Review: No One Lives / Cert: 18 / Director: Ryuhei Kitamura / Screenplay: David Cohen / Starring: Luke Evans, Adelaide Clemens, Derek Magyar / Release Date: Sep 6th
“It's a beer and pizza movie,” said the barman, handing out beer and pizza before a screening of this WWE movie called No One Lives. One would be inclined to agree. Fast, furious and very violent, No One Lives is perhaps the perfect embodiment of a beer and pizza movie.
Travelling through backwoods America, a pretty young couple are attacked and kidnapped by a violent gang of local hillbillies. Appearances can be deceptive though, as all parties are about to discover. Enter a young blonde heiress, bound and gagged in the trunk of a car. A ruthless serial killer, who will stop at nothing to ensure that No One Lives. A desperate fight for survival. Plenty of gore. And Lee Tergesen, playing an oddly likeable gang leader.
Don't get too attached though. The most likeable characters in the movie are the first to go, picked off one by one, by this serial killer cross between Rambo and Jason Voorhees. Improvised and clever, the action is reminiscent of the Jack Ketchum novel Cover. Violent, unpredictable and nasty, No One Lives is a very old fashioned kind of horror movie. Lean, fast-paced and brutal, it's a lot of fun.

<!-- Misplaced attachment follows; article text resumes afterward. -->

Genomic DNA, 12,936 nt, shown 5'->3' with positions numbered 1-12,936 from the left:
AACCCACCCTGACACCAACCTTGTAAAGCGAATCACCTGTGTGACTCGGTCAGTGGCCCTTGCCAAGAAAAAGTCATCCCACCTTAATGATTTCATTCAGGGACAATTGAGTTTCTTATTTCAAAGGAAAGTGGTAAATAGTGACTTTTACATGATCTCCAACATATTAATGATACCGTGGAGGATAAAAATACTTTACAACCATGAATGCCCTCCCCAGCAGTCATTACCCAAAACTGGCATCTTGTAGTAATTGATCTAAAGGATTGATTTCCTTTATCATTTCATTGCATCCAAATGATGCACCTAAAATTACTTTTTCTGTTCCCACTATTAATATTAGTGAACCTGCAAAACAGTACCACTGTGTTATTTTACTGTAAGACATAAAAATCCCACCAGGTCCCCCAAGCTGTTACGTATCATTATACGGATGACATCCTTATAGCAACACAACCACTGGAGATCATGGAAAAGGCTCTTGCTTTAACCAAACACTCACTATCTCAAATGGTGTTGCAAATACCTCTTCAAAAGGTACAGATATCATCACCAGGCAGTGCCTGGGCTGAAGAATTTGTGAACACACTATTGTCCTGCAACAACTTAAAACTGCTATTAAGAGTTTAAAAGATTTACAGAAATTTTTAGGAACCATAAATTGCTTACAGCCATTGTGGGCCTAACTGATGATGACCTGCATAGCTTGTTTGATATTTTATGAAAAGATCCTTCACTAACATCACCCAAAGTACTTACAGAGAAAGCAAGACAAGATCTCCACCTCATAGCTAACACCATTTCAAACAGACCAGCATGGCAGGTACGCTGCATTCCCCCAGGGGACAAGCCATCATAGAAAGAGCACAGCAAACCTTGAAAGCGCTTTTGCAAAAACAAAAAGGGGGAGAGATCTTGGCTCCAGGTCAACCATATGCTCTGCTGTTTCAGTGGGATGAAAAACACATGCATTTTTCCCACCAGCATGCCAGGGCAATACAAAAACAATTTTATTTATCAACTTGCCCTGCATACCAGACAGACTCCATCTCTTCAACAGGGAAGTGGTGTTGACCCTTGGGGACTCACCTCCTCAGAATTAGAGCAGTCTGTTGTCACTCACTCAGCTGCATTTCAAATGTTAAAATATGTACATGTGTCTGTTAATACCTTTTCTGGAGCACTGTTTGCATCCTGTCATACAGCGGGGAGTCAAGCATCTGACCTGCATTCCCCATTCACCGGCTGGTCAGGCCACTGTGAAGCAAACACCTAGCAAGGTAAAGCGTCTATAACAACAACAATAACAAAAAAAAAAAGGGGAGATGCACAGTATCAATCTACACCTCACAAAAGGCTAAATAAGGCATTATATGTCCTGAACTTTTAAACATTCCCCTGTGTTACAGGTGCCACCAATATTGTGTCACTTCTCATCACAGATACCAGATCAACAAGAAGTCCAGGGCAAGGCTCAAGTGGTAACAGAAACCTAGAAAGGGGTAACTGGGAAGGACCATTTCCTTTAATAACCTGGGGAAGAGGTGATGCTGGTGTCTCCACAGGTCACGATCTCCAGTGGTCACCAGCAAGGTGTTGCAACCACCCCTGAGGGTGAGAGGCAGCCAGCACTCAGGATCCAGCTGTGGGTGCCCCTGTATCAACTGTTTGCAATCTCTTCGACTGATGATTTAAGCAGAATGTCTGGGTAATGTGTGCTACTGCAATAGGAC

While WWE (wrestling, not pandas) don't exactly have the best track with horror or exploitation movies (See No Evil is barely memorable, The Condemned deeply unpleasant and misogynistic), No One Lives is a little more considered than their earlier efforts. Aside from a brief appearance by George Murdoch, there's barely a wrestler in the film. That doesn't stop it from laying down a few smackdowns though – including a bizarre fight between two female characters. The biggest coup the film has scored is in its acquisition of Ryuhei Kitamura as director. Having directed the massively entertaining Midnight Meat Train (one of the few decent Clive Barker adaptations, Bradly Cooper's most enjoyable movie so far and Vinnie Jones's best ever performance), Kitamura knows how to make a good beer and pizza movie. As one character emerges from within the sizeable corpse of another, you can be guaranteed a good time with No One Lives.
Provided you don't think too much about it, or sober up halfway through. It lacks the mania and the wierdness of Midnight Meat Train, the likeability of Bradley Cooper (no, he is likeable, when not playing a hungover douche) and the physicality of Vinnie Jones. Luke Evans is handsome and suave, but not scary or even sympathetic enough. Biker baddie Flynn (Magyar) is annoying, his flunkies disposable. The film tries too hard to make its villain seem “cool”, leaving us with an artificial psychopath who talks too much and a heroine who seems disconnected from it all. No One Lives is the sort of movie which ends with one of the characters quoting its title.
Does it deliver the promise of that title? You'll have to wait and see. Just make sure you come loaded with plenty of beer and pizza to make the most of the experience.
Expected Rating: 5 out of 10